E.A. Gjelten

Author and Editor

E.A. (Liz) Gjelten has been a special projects editor at Nolo since 2016. A generalist when it comes to subject matter, she enjoys using her research, analytical, and writing skills to translate complex legal issues into jargon-free language that’s accessible to lay readers without compromising accuracy.

Nolo. In addition to her work on surveys about lay people’s experiences with the legal process, Liz writes articles for Nolo.com, Lawyers.com, Criminaldefenselawyer.com, and Alllaw.com in several areas of the law, including workers’ compensation, criminal law, civil rights, school law, and animal law. 

Legal background. Before coming to Nolo, Liz worked for 12 years as a legal author for Thomson Reuters, writing about new legal developments in workers’ compensation and family law for Westlaw and print publications. She also wrote an annual roundup of new California legislation for a monthly family law journal. Before that, Liz worked as an author, legal editor, and managing editor for California Family Law Report, a small legal publishing company.

Other pursuits. Liz has a B.A. in Political Science from the University of California at Los Angeles and an M.F.A. in Creative Writing from San Francisco State University. She’s a produced playwright and has taught at San Francisco State University and New College of California. She’s also worked as a freelance book editor, journalist, and grant writer.


Articles By E.A. Gjelten

Red Flag Laws: Constitutionality and Enforcement of Extreme Risk Protection Orders
Many states have passed laws that allow law enforcement—and often family members—to request court orders to disarm people who pose a risk of gun violence. Look for constitutional challenges ahead.
Stun Gun Laws in Michigan
Stun guns are illegal in Michigan, but civilians may possess and use Tasers if they have a concealed carry permit.
Maryland Misdemeanor Crimes by Class and Sentences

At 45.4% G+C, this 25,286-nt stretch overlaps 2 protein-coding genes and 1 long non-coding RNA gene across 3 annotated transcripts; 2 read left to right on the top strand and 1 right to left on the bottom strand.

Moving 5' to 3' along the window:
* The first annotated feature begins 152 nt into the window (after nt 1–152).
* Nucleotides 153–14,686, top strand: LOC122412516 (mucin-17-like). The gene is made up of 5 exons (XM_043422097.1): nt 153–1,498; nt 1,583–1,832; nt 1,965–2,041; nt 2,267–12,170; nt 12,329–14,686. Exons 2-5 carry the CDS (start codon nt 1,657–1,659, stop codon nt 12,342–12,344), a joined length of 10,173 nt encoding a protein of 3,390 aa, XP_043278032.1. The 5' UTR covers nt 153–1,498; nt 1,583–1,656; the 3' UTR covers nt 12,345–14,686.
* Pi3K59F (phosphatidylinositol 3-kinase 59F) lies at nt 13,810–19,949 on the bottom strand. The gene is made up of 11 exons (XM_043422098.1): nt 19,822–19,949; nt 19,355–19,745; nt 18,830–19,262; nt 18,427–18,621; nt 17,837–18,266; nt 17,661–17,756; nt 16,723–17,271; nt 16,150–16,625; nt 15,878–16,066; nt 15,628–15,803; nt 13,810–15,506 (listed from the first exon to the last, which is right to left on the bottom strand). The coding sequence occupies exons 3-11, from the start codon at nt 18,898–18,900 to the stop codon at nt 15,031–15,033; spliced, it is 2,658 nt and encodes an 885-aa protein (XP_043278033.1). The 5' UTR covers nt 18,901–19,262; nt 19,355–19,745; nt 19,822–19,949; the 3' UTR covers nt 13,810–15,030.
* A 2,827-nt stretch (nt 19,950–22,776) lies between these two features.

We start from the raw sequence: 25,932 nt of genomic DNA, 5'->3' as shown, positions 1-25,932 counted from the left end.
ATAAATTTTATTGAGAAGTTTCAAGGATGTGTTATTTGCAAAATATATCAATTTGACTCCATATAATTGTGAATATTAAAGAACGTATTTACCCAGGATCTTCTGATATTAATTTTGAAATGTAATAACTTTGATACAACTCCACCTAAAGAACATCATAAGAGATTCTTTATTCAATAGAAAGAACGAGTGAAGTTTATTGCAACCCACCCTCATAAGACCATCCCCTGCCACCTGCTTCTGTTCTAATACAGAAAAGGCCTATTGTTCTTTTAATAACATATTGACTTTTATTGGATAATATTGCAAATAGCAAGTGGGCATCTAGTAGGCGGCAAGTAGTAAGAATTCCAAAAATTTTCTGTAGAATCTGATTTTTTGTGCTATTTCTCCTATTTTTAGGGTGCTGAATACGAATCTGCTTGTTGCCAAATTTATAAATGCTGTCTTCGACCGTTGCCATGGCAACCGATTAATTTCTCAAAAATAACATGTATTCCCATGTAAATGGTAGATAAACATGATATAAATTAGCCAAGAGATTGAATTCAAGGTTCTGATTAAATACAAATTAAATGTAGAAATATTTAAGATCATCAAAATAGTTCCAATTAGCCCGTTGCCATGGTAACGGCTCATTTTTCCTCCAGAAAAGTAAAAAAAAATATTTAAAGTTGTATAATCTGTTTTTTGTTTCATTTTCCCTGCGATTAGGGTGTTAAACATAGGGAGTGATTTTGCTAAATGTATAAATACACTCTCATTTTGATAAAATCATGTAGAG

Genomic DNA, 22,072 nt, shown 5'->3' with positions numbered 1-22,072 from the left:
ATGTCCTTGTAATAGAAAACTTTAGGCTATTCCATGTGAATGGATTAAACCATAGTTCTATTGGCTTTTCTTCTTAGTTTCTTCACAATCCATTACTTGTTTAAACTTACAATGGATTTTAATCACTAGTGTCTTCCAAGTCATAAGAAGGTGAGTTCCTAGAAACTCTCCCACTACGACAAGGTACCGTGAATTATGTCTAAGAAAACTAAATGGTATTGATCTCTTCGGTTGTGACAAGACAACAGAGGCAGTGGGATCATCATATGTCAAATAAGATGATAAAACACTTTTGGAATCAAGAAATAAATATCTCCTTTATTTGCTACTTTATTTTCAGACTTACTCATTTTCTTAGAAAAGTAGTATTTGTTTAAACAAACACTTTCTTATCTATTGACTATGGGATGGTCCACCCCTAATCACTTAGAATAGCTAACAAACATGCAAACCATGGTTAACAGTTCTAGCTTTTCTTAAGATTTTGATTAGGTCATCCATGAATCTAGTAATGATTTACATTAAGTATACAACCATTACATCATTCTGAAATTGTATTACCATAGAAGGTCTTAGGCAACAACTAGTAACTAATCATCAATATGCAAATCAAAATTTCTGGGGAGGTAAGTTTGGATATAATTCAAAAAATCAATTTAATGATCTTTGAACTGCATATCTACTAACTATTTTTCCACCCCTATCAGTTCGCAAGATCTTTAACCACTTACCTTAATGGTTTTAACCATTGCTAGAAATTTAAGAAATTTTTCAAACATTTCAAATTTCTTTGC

In Maryland, sentences for misdemeanors can range from 30 days in jail or a fine to several years in prison. Learn how sentencing works in Maryland, where misdemeanor sentences are served, and how previous convictions affect potential sentences.
New York's Red Flag Law: Extreme Risk Protection Orders
New York allows school administrators, family members, and others to apply for orders that require dangerous gun owners to give up their weapons. Learn how the state’s red flag law works.
Maryland Red Flag Laws and Extreme Risk Protective Orders
Maryland allows family members, certain health professionals, law enforcement, and others to request orders that require dangerous gun owners to give up their weapons.
Risk Protection Orders: A Guide to Florida's Red Flag Law
Under Florida’s red flag law, judges may order certain people at risk of gun violence to surrender their firearms. Learn how the law works.
Colorado's Red Flag Law : A Guide to Extreme Risk Protection Orders
Learn when Colorado courts can order people at risk of gun violence to surrender their firearms, who can request these extreme risk protection orders, and how gun owners can challenge them.
California's Red Flag Law: A Guide to Gun Violence Restraining Orders
Learn who may request gun violence restraining orders in California, how to make or oppose a request, and what kinds of proof judges need before they order gun owners to surrender their firearms and ammunition.
New Mexico Felony Crimes by Class and Sentences
Learn how felony sentencing works in New Mexico, how previous convictions and aggravating circumstances can affect the length of your prison sentence, and when you might get probation instead of imprisonment.
Missouri Felony Crimes by Class and Sentences
Learn how felony sentencing works in Missouri, how previous convictions can affect the length of your prison sentence, and when you might get probation instead of imprisonment.